There’s a conundrum with forced reps, and it’s the key to their effectiveness. By assisting, a spotter makes reps easier, but by making them easier, he makes the set harder. It’s all a matter of perspective. When you’re under the iron and you can’t eke out another rep on your own, continuing onward with forced reps will feel anything but easy, even as helping hands lessen the resistance. Forced reps are one of the most effective methods for blowing through stop signs and barreling into the pain (and growth) zone.
“Assisted reps” would be a more accurate name than “forced reps,” but the latter captures the feeling you might get when just enough resistance is removed for your set to continue beyond your normal limits. You’re forced to keep going. Failure is not an option. And that brings us to the first and most important thing to know about this technique: It’s exercise overtime. A spotter should assist you only when you’re on the verge of failing, and he should apply only enough pressure so you can continue to move the weight at the same pace as before.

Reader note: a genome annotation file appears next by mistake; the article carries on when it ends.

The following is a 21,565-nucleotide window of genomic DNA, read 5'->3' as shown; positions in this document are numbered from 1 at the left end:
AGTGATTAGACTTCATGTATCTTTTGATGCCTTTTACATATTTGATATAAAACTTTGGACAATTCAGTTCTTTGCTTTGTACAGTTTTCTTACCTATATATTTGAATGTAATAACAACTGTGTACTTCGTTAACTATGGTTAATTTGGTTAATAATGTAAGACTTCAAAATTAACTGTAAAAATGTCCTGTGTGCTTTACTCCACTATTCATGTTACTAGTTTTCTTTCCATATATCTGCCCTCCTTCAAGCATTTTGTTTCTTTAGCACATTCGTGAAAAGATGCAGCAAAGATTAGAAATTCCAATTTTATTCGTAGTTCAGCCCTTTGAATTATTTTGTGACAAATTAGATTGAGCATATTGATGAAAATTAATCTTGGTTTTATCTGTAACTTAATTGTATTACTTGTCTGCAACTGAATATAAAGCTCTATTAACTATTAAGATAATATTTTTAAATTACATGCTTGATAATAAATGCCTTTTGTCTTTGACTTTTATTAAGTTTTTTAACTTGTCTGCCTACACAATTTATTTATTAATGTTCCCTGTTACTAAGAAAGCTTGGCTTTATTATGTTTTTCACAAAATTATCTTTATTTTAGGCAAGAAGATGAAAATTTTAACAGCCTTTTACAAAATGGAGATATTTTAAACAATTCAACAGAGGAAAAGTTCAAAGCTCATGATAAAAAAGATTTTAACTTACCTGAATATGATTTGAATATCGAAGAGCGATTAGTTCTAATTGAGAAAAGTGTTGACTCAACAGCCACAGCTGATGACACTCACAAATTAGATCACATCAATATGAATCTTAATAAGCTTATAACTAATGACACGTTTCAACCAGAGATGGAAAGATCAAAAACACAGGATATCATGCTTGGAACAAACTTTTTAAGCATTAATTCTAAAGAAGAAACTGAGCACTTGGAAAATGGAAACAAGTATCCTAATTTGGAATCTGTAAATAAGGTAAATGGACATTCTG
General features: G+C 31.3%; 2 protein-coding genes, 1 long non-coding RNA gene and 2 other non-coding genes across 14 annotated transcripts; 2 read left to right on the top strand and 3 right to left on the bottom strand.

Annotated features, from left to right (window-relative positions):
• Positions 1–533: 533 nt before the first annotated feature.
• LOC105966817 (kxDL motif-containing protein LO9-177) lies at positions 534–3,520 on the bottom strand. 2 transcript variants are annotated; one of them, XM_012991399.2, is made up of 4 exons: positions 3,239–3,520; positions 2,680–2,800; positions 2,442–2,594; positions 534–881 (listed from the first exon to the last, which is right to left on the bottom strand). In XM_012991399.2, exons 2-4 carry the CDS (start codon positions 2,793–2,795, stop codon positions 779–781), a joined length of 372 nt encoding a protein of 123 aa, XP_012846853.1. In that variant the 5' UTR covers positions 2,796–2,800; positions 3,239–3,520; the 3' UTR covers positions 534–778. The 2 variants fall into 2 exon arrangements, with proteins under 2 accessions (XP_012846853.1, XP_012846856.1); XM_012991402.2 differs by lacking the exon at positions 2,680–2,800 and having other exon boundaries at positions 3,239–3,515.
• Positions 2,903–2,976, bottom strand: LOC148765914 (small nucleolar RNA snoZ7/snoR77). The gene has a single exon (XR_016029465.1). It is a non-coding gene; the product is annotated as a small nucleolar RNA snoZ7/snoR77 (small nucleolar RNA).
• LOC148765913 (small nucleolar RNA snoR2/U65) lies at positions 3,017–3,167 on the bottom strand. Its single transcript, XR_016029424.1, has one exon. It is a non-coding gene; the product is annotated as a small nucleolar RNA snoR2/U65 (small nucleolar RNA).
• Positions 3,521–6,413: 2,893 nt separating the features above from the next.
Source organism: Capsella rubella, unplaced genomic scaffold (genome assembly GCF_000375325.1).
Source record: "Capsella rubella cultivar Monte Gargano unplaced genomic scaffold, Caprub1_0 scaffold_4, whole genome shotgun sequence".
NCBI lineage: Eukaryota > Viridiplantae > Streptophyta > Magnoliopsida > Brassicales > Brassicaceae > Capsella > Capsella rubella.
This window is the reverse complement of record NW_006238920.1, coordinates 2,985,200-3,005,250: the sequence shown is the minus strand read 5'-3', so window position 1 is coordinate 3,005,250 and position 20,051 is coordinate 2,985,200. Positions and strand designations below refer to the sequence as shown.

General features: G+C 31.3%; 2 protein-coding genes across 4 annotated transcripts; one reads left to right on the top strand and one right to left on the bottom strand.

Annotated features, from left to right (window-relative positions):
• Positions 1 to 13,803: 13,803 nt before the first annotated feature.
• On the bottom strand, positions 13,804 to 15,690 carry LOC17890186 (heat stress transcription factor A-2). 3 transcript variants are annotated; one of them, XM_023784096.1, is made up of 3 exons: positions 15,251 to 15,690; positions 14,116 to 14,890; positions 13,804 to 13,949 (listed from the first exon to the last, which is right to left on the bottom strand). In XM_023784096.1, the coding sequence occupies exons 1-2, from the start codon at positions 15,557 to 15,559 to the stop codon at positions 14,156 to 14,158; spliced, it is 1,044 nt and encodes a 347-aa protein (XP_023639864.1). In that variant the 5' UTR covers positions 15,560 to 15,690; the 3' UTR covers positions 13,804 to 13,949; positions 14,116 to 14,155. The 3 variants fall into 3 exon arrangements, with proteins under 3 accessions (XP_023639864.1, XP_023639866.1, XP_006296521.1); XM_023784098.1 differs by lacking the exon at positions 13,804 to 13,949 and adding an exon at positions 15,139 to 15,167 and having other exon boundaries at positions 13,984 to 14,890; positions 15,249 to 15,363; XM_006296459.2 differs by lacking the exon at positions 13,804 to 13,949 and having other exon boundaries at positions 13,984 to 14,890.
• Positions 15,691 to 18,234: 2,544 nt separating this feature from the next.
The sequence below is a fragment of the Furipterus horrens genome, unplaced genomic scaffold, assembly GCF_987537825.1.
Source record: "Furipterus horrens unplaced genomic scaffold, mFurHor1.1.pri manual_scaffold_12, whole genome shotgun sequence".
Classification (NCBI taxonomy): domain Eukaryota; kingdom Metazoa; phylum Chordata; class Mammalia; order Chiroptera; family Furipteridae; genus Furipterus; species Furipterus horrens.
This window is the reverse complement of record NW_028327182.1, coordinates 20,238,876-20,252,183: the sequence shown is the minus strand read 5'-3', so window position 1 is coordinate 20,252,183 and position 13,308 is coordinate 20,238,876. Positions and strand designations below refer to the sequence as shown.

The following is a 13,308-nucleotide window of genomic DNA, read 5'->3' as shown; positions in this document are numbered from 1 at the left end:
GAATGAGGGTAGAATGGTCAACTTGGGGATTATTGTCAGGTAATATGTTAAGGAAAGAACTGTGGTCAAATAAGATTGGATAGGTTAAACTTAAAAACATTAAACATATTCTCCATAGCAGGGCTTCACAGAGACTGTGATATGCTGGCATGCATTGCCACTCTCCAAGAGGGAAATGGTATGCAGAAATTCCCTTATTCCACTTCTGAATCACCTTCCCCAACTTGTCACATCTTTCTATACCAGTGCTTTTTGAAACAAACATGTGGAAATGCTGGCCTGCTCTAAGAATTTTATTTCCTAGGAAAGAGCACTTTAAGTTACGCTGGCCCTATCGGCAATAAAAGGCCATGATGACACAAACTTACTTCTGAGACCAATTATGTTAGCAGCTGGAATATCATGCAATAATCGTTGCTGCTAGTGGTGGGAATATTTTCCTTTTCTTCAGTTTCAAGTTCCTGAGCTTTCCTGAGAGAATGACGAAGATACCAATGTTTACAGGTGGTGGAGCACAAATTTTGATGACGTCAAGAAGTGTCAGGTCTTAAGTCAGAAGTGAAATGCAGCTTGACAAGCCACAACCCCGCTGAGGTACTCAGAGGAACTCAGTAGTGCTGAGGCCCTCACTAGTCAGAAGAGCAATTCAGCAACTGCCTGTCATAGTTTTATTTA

The key to effective forced reps is the transfer of resistance from your muscles to his so the reps are not too hard or too easy, progressing at the same pace as all preceding reps